We’ve now seen a couple ways to create and subscribe to Observables. Next, I want to get into what makes RxJava really awesome and that is all about it’s composable, functional API that exposes a lot of great higher order functions to filter, reduce, map, aggregate, etc., that you can apply to your Observable stream. If we were just interested in reactive programming then we could achieve something pretty close to what we have done so far just by using callbacks or futures.
Always keep in mind what it is that we are trying to achieve and how RxJava makes this easier. We are trying to build systems now that rely on asynchronous micro-services.
Our client code will be calling one to many micro-services asynchronously to compose data for use (remembering that this means we may not know when and which services will respond first). So how can we build a system this way? Well up until now in Java, we’ve only had a few options. We could use callbacks (a piece of executable code that is passed as an argument to other code, which is expected to call back (execute) the argument at some time in the future), or we could use Java Futures. Callbacks (if you’ve ever worked with them, you know) can quickly become unmanageable once a few callbacks themselves have callbacks. You get into what is know as “Callback Hell” which makes your code unreadable, hard to debug, and even harder to compose effectively. The image below shows what callback hell might look like…
So how about our other option? Java Futures? Let’s compare them to RxJava and see how they are different.
Futures were introduced in Java 5. They are objects that promise to hold the result of something that (maybe) hasn’t occurred yet. They are created, for example, when a task (i.e Runnable orCallable) is submitted to an executor. The caller can use the the future to check whether the task.isDone(), or wait for it to finish using get(). Example:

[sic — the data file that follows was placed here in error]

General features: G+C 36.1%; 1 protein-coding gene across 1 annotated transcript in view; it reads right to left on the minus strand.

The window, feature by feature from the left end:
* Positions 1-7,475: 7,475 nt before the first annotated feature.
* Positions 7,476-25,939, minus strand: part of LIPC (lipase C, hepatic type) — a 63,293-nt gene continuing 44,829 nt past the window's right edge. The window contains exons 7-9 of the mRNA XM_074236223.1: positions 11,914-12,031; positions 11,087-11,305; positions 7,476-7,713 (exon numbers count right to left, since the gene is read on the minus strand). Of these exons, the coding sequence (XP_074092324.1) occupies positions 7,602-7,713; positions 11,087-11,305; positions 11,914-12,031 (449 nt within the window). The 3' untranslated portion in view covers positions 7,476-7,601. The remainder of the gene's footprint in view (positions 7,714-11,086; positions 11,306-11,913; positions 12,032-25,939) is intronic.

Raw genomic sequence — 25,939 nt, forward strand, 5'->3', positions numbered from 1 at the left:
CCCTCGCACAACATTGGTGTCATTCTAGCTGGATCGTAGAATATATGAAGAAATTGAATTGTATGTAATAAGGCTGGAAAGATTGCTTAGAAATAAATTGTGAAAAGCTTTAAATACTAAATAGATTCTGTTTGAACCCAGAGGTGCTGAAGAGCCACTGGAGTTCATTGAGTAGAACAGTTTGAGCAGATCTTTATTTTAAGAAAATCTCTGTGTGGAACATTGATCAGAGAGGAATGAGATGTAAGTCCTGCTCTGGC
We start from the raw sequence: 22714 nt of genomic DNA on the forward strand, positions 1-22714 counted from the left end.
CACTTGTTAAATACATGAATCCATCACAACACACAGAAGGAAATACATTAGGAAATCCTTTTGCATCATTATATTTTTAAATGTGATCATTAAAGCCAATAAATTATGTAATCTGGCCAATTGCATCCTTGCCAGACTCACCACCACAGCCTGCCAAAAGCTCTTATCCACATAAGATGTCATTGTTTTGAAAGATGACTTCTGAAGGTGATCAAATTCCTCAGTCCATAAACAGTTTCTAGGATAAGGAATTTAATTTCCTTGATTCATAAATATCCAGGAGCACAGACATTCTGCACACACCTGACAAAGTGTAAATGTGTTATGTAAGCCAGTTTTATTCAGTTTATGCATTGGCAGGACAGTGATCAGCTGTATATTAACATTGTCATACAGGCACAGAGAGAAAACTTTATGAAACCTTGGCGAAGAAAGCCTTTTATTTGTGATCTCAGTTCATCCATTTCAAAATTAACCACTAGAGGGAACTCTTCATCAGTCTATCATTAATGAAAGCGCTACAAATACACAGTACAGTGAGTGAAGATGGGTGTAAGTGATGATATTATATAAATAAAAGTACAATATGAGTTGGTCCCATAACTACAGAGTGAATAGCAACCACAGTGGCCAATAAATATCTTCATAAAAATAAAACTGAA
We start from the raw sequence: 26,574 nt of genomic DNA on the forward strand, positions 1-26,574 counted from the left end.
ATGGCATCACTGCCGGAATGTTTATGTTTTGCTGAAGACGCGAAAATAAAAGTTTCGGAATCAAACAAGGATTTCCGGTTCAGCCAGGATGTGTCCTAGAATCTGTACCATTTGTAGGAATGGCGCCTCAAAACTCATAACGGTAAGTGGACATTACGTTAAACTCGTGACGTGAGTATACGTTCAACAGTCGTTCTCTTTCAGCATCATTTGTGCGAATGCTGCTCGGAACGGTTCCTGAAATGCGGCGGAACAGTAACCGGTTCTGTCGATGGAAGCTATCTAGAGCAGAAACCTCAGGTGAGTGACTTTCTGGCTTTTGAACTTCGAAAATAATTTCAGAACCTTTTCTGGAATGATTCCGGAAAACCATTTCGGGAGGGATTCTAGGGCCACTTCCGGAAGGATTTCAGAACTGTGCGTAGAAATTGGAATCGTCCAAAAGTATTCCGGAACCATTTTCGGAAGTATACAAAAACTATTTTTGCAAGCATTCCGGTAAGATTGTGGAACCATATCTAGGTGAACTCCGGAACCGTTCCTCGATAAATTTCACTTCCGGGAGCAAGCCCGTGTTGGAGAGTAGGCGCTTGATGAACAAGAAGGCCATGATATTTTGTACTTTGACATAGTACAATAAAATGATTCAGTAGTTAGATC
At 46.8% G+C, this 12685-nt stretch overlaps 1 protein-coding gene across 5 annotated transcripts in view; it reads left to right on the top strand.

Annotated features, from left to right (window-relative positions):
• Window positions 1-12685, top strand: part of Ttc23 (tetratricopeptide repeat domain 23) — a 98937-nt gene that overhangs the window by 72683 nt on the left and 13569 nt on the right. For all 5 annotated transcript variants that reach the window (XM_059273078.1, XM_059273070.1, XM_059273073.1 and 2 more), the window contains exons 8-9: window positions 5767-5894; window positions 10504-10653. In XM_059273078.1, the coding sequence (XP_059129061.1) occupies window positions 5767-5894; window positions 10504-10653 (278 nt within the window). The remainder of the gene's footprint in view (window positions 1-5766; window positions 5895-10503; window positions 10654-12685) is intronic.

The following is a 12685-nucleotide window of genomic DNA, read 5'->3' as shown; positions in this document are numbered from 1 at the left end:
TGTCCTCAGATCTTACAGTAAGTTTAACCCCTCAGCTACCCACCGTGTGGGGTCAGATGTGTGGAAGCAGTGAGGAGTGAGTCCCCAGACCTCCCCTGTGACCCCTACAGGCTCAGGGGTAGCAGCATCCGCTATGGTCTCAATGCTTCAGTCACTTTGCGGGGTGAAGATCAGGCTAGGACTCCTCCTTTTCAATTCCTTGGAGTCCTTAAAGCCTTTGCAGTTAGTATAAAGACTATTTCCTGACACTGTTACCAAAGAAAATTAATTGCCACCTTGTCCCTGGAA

CompletableFutures were introduced in Java 8, and are in fact an evolution of regular Futures inspired by Google’s Listenable Futures. They are Futures that also allow you to string tasks together in a chain. You can use them to tell some worker thread to “go do some task X, and when you’re done, go do this other thing using the result of X”. Here’s a simple example:
RxJava, as we’ve seen above, is a whole library for reactive programming. Its main advantage over futures is that RxJava works on streams of zero or more items including never-ending streams with an infinite number of items. It can do so asynchronously and with little or no thread blocking. Futures, on the other hand, are single use. Each holds a single “future” result and that’s it. RxJava has a very rich collection of operators and is extremely flexible.
Subscriber are independent of the transformational steps in between them.
I can stick as many
map() calls as I want in between the original source
Observable and its ultimate
Subscriber. The system is highly composable: it is easy to manipulate the data. It’s all about the operators in RxJava that give you so much power.
So here is a code example that does a ton of work in such a concise, simple, and readable way. Try to achieve this using Futures or callbacks!
So the next thing you are going to want to do in your “Learning RxJava Journey” is to start looking at all the operators that you have access to. I won’t lie. Some of them can be complicated to understand at first and that is why the great people behind Reactive Programming have come up with a great visual aid to help you understand what each operator is capable of doing. These visual guides are known as Marble Diagrams and they go something like this:
To give you an idea of some of the most popular operators you will be using all the time, look at the marble diagrams for them below:
There is so much to learn in RxJava but I hope this quick introduction gets you excited about this technology and makes your life easier once you begin using it! Always keep in mind what RxJava is used for and what it is not. At the heart of it all, RxJava is a library for composing asynchronous and event-based programs by using observable sequences. That’s all I have for you today.
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youtube.com/watch?v=Dk8cR1Kxj0Y, youtube.com/watch?v=QOR69q1e63Y, blog.danlew.net/2014/09/15/grokking-rxjava-part-1/, msdn.microsoft.com/en-us/library/mt693186.aspx